Maryland law does not recognize pre-judgment interest on tort claims for personal injury. Lawhorne v. Employers Ins. Co. of Wausau, 343 Md. 111, 680 A.2d 518 (1996).
Patient Compensation Funds and Physician Insurance
Maryland does not have a patient compensation fund or a program of state-sponsored liability insurance for physicians.
Under Md. Code Ann., State Gov’t § 12-104 (Supp. 1997), the state has waived its sovereign immunity to the extent of $100,000 per claim. However, such immunity still applies with respect to punitive damages and pre-judgment interest. Md. Code Ann., Cts. & Jud. Proc. § 5-522(a) (Supp. 1997). A claimant must provide written notice of his claim within one year of the injury. If the claim is denied, a lawsuit must be filed within three years after the cause of action arises or the claim is barred. Md. Code Ann., State Gov’t § 12-106 (Supp. 1997).
The liability of any local government in Maryland is capped at $200,000 per claim and $500,000 per occurrence. Md. Code Ann., Cts. & Jud. Proc. § 5-303 (Supp. 1997). Local governments are immune from liability for punitive damages. Id. The purchase of liability insurance does not waive the entity’s immunity. See Quecedo v. Montgomery County, 264 Md. 590, 287 A.2d 257 (1972) (holding that in the absence of statute to the contrary, a county that maintains liability insurance does not waive its immunity).
Charitable hospitals carrying liability insurance in an amount not less than $100,000 are not liable for damages in excess of the limits of coverage. Md. Code Ann., Cts. & Jud. Proc. § 5-632 (Supp. 1997). However, that immunity does not extend to the employees of charitable hospitals. Wood v. Abell, 268 Md. 214, 300 A.2d 665 (1973).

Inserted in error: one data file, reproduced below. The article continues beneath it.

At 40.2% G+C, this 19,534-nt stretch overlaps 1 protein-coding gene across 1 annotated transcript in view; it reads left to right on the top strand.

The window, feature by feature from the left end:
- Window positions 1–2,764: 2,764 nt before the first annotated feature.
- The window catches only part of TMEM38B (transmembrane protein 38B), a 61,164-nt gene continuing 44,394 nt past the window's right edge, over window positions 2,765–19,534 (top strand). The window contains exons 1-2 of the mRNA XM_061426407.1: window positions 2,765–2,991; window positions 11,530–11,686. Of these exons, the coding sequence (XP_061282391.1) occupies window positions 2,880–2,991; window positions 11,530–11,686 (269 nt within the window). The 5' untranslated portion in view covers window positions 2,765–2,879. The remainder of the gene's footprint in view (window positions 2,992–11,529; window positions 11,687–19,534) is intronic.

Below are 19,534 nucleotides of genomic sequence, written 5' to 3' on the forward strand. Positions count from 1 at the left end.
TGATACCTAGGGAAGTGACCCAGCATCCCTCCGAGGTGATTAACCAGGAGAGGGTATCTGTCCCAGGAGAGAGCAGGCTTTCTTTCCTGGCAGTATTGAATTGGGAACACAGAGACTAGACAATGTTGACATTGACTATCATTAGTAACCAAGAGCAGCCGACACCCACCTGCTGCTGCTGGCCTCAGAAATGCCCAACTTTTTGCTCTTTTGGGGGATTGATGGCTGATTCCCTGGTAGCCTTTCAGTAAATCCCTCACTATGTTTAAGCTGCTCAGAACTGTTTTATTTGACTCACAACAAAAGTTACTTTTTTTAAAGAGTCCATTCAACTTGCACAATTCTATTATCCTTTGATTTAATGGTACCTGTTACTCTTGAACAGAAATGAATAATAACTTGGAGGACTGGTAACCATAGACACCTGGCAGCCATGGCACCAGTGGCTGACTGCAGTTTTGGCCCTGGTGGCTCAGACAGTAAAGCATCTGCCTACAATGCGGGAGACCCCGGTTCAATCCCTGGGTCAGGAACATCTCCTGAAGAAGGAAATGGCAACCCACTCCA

Until recently, all claims for medical malpractice had to be reviewed by an arbitration panel under the aegis of the Health Claims Arbitration Office. Md. Code Ann., Cts. & Jud. Proc. § 3-2A-02 (1995). The law formerly allowed a waiver of arbitration if agreed by all parties, Md. Code Ann., Cts. & Jud. Proc. § 3-2A-06A (Supp. 1997), but for claims filed after October 1, 1995, unilateral waiver is permitted. Md. Code Ann., Cts. & Jud. Proc. § 3-2A-06B (Supp. 1997).
If the arbitration panel determines that a health care provider is liable to the claimant or claimants, it then itemizes and apportions damages. Md. Code Ann., Cts. & Jud. Proc. § 3-2A-05 (1995). Although any party may reject the panel’s findings, those findings are admissible and presumed correct in any subsequent court proceedings, unless vacated by the court. Md. Code Ann., Cts. & Jud. Proc. § 3-2A-06 (1995). If a subsequent verdict is not more favorable to the rejecting party, the rejecting party is liable to the other for costs. Id.
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Revision Date: February 6, 1998